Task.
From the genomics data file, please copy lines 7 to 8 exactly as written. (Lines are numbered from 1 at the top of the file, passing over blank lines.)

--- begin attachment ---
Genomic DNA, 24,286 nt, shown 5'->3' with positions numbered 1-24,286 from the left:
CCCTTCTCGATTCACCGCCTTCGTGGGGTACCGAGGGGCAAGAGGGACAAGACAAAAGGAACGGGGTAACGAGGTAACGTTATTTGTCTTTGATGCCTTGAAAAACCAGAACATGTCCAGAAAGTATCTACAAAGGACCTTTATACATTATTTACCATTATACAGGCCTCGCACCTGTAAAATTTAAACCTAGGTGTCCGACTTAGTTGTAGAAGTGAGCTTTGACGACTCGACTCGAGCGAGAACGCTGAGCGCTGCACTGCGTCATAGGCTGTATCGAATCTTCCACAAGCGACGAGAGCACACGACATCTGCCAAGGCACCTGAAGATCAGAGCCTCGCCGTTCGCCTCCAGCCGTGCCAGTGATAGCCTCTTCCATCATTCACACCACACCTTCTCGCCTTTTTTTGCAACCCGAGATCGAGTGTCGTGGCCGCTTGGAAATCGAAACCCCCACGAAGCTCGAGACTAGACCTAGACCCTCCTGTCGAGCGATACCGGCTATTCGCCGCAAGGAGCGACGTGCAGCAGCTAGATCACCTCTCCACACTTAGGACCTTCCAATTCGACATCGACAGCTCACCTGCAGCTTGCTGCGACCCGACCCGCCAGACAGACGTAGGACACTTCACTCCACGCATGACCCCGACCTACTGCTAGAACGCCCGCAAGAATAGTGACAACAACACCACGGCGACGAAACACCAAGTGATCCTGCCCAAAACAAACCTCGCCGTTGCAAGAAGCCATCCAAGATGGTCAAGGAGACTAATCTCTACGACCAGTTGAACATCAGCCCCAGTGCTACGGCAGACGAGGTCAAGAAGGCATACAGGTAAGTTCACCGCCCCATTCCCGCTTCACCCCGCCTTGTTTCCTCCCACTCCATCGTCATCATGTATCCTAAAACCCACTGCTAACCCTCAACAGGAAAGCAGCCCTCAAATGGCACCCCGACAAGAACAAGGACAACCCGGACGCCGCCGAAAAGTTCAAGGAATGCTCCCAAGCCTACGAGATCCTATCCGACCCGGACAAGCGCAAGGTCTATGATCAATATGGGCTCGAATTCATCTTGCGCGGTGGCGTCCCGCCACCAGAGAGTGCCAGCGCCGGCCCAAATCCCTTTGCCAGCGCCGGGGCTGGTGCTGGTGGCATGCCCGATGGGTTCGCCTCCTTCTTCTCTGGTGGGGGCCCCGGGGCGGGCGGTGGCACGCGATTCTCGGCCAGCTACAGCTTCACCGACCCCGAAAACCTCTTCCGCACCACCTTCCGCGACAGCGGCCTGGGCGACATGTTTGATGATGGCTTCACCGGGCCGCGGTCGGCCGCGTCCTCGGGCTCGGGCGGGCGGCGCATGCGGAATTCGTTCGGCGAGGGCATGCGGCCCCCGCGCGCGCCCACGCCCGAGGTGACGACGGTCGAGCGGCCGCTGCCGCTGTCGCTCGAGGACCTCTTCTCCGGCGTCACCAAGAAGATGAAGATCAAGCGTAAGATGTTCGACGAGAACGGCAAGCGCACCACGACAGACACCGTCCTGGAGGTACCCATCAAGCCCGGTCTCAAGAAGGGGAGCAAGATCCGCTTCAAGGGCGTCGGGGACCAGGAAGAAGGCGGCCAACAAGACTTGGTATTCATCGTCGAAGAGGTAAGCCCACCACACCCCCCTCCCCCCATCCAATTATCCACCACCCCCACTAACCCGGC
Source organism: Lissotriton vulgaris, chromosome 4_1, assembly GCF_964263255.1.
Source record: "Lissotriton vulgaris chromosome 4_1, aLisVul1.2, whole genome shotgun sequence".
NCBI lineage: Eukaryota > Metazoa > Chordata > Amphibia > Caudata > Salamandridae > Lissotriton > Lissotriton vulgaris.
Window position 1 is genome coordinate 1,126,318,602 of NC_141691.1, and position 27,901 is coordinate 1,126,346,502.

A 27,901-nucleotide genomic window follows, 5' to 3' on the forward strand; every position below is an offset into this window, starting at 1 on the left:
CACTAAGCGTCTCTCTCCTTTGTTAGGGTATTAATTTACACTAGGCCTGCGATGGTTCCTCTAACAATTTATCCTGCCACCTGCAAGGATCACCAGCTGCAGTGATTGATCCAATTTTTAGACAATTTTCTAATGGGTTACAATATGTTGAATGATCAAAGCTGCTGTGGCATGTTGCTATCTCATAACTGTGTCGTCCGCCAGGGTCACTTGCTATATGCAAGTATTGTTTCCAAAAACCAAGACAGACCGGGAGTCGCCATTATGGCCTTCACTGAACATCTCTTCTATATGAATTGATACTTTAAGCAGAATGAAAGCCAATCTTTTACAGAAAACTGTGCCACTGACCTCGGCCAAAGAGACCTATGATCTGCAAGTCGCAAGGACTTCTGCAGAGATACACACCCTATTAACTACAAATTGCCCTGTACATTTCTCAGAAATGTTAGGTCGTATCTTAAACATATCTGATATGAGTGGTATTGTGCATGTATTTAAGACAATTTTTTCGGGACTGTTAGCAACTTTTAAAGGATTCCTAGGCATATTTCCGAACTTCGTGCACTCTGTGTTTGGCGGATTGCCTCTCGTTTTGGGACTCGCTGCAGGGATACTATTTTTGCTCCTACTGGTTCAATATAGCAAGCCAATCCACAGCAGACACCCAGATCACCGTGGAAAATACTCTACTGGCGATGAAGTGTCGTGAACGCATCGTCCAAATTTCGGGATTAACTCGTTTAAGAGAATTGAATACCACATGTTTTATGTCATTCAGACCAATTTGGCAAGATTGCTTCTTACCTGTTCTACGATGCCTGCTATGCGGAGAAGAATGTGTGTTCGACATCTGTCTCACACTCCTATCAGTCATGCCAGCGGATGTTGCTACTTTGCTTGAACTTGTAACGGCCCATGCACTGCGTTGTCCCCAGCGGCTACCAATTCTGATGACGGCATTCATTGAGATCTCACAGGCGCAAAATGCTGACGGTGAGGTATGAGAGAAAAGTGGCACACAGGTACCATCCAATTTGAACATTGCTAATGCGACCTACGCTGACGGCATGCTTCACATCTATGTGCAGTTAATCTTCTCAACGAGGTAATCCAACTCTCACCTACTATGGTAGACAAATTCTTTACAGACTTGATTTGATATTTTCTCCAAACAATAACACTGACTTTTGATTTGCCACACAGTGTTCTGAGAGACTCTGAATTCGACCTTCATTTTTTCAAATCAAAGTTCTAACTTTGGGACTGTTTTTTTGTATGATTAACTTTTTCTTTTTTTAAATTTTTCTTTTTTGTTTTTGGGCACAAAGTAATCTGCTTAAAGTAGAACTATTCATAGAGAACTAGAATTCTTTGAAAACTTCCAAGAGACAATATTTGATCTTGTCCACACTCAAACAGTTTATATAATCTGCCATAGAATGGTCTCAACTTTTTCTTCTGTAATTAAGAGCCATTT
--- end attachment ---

A 27,901-nucleotide genomic window follows, 5' to 3' on the forward strand; every position below is an offset into this window, starting at 1 on the left:
CACTAAGCGTCTCTCTCCTTTGTTAGGGTATTAATTTACACTAGGCCTGCGATGGTTCCTCTAACAATTTATCCTGCCACCTGCAAGGATCACCAGCTGCAGTGATTGATCCAATTTTTAGACAATTTTCTAATGGGTTACAATATGTTGAATGATCAAAGCTGCTGTGGCATGTTGCTATCTCATAACTGTGTCGTCCGCCAGGGTCACTTGCTATATGCAAGTATTGTTTCCAAAAACCAAGACAGACCGGGAGTCGCCATTATGGCCTTCACTGAACATCTCTTCTATATGAATTGATACTTTAAGCAGAATGAAAGCCAATCTTTTACAGAAAACTGTGCCACTGACCTCGGCCAAAGAGACCTATGATCTGCAAGTCGCAAGGACTTCTGCAGAGATACACACCCTATTAACTACAAATTGCCCTGTACATTTCTCAGAAATGTTAGGTCGTATCTTAAACATATCTGATATGAGTGGTATTGTGCATGTATTTAAGACAATTTTTTCGGGACTGTTAGCAACTTTTAAAGGATTCCTAGGCATATTTCCGAACTTCGTGCACTCTGTGTTTGGCGGATTGCCTCTCGTTTTGGGACTCGCTGCAGGGATACTATTTTTGCTCCTACTGGTTCAATATAGCAAGCCAATCCACAGCAGACACCCAGATCACCGTGGAAAATACTCTACTGGCGATGAAGTGTCGTGAACGCATCGTCCAAATTTCGGGATTAACTCGTTTAAGAGAATTGAATACCACATGTTTTATGTCATTCAGACCAATTTGGCAAGATTGCTTCTTACCTGTTCTACGATGCCTGCTATGCGGAGAAGAATGTGTGTTCGACATCTGTCTCACACTCCTATCAGTCATGCCAGCGGATGTTGCTACTTTGCTTGAACTTGTAACGGCCCATGCACTGCGTTGTCCCCAGCGGCTACCAATTCTGATGACGGCATTCATTGAGATCTCACAGGCGCAAAATGCTGACGGTGAGGTATGAGAGAAAAGTGGCACACAGGTACCATCCAATTTGAACATTGCTAATGCGACCTACGCTGACGGCATGCTTCACATCTATGTGCAGTTAATCTTCTCAACGAGGTAATCCAACTCTCACCTACTATGGTAGACAAATTCTTTACAGACTTGATTTGATATTTTCTCCAAACAATAACACTGACTTTTGATTTGCCACACAGTGTTCTGAGAGACTCTGAATTCGACCTTCATTTTTTCAAATCAAAGTTCTAACTTTGGGACTGTTTTTTTGTATGATTAACTTTTTCTTTTTTTAAATTTTTCTTTTTTGTTTTTGGGCACAAAGTAATCTGCTTAAAGTAGAACTATTCATAGAGAACTAGAATTCTTTGAAAACTTCCAAGAGACAATATTTGATCTTGTCCACACTCAAACAGTTTATATAATCTGCCATAGAATGGTCTCAACTTTTTCTTCTGTAATTAAGAGCCATTT